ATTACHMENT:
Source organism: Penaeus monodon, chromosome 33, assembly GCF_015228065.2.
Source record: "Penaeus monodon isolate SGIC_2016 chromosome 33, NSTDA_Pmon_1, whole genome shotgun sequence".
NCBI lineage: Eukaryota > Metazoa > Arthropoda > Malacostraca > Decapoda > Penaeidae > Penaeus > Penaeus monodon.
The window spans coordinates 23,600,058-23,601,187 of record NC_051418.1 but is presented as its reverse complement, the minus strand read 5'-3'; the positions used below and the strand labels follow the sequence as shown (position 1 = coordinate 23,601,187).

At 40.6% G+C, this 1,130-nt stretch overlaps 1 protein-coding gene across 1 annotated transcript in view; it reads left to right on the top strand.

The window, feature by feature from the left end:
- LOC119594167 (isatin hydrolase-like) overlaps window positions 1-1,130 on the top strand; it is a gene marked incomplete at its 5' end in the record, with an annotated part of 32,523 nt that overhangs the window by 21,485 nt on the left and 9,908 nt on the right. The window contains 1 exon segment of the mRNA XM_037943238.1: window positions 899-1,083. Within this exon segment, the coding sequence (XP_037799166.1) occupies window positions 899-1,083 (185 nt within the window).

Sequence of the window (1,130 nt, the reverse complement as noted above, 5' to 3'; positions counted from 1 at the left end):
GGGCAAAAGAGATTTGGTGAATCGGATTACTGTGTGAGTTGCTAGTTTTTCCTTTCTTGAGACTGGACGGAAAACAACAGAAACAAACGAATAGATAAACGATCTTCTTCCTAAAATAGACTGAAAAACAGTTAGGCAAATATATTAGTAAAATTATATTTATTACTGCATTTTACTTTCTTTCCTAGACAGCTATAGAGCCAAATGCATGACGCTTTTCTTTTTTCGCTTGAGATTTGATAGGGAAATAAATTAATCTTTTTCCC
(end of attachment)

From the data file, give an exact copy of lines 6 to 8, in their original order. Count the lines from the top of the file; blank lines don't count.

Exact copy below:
The window, feature by feature from the left end:
- LOC119594167 (isatin hydrolase-like) overlaps window positions 1-1,130 on the top strand; it is a gene marked incomplete at its 5' end in the record, with an annotated part of 32,523 nt that overhangs the window by 21,485 nt on the left and 9,908 nt on the right. The window contains 1 exon segment of the mRNA XM_037943238.1: window positions 899-1,083. Within this exon segment, the coding sequence (XP_037799166.1) occupies window positions 899-1,083 (185 nt within the window).

Sequence of the window (1,130 nt, the reverse complement as noted above, 5' to 3'; positions counted from 1 at the left end):